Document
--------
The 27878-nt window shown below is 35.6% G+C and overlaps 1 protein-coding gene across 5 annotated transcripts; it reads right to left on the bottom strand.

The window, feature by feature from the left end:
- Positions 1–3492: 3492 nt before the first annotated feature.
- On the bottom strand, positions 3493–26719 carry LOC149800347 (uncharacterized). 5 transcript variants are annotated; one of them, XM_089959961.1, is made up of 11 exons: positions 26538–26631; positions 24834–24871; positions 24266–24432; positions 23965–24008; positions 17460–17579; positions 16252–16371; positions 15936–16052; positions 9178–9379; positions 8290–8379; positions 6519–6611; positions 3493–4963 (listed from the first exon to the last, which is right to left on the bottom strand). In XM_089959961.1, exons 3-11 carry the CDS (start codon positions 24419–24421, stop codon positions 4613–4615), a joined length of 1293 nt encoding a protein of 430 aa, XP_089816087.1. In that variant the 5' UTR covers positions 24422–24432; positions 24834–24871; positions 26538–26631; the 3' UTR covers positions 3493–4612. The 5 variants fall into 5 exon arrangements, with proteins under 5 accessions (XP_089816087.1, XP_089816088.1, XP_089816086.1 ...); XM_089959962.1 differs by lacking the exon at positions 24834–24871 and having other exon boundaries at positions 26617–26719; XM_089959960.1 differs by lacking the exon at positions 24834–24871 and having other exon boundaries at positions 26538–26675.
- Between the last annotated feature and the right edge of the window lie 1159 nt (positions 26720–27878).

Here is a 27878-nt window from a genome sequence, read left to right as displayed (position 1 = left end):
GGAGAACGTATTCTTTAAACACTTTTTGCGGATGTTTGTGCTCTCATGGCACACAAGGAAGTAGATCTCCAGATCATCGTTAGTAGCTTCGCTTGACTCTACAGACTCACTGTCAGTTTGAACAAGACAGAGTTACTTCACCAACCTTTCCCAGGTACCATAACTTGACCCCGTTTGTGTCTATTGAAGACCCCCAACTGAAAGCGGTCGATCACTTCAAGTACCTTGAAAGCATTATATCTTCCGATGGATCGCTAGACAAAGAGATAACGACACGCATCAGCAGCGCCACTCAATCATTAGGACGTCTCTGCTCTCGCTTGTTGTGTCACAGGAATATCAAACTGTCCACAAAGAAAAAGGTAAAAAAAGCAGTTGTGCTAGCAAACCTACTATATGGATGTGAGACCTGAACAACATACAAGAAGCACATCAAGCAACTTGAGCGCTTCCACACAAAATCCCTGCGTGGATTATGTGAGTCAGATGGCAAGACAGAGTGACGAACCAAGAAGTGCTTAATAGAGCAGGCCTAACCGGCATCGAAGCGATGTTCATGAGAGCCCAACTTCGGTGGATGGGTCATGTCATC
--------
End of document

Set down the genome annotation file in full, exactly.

The 27878-nt window shown below is 35.6% G+C and overlaps 1 protein-coding gene across 5 annotated transcripts; it reads right to left on the bottom strand.

The window, feature by feature from the left end:
- Positions 1–3492: 3492 nt before the first annotated feature.
- On the bottom strand, positions 3493–26719 carry LOC149800347 (uncharacterized). 5 transcript variants are annotated; one of them, XM_089959961.1, is made up of 11 exons: positions 26538–26631; positions 24834–24871; positions 24266–24432; positions 23965–24008; positions 17460–17579; positions 16252–16371; positions 15936–16052; positions 9178–9379; positions 8290–8379; positions 6519–6611; positions 3493–4963 (listed from the first exon to the last, which is right to left on the bottom strand). In XM_089959961.1, exons 3-11 carry the CDS (start codon positions 24419–24421, stop codon positions 4613–4615), a joined length of 1293 nt encoding a protein of 430 aa, XP_089816087.1. In that variant the 5' UTR covers positions 24422–24432; positions 24834–24871; positions 26538–26631; the 3' UTR covers positions 3493–4612. The 5 variants fall into 5 exon arrangements, with proteins under 5 accessions (XP_089816087.1, XP_089816088.1, XP_089816086.1 ...); XM_089959962.1 differs by lacking the exon at positions 24834–24871 and having other exon boundaries at positions 26617–26719; XM_089959960.1 differs by lacking the exon at positions 24834–24871 and having other exon boundaries at positions 26538–26675.
- Between the last annotated feature and the right edge of the window lie 1159 nt (positions 26720–27878).

Here is a 27878-nt window from a genome sequence, read left to right as displayed (position 1 = left end):
GGAGAACGTATTCTTTAAACACTTTTTGCGGATGTTTGTGCTCTCATGGCACACAAGGAAGTAGATCTCCAGATCATCGTTAGTAGCTTCGCTTGACTCTACAGACTCACTGTCAGTTTGAACAAGACAGAGTTACTTCACCAACCTTTCCCAGGTACCATAACTTGACCCCGTTTGTGTCTATTGAAGACCCCCAACTGAAAGCGGTCGATCACTTCAAGTACCTTGAAAGCATTATATCTTCCGATGGATCGCTAGACAAAGAGATAACGACACGCATCAGCAGCGCCACTCAATCATTAGGACGTCTCTGCTCTCGCTTGTTGTGTCACAGGAATATCAAACTGTCCACAAAGAAAAAGGTAAAAAAAGCAGTTGTGCTAGCAAACCTACTATATGGATGTGAGACCTGAACAACATACAAGAAGCACATCAAGCAACTTGAGCGCTTCCACACAAAATCCCTGCGTGGATTATGTGAGTCAGATGGCAAGACAGAGTGACGAACCAAGAAGTGCTTAATAGAGCAGGCCTAACCGGCATCGAAGCGATGTTCATGAGAGCCCAACTTCGGTGGATGGGTCATGTCATC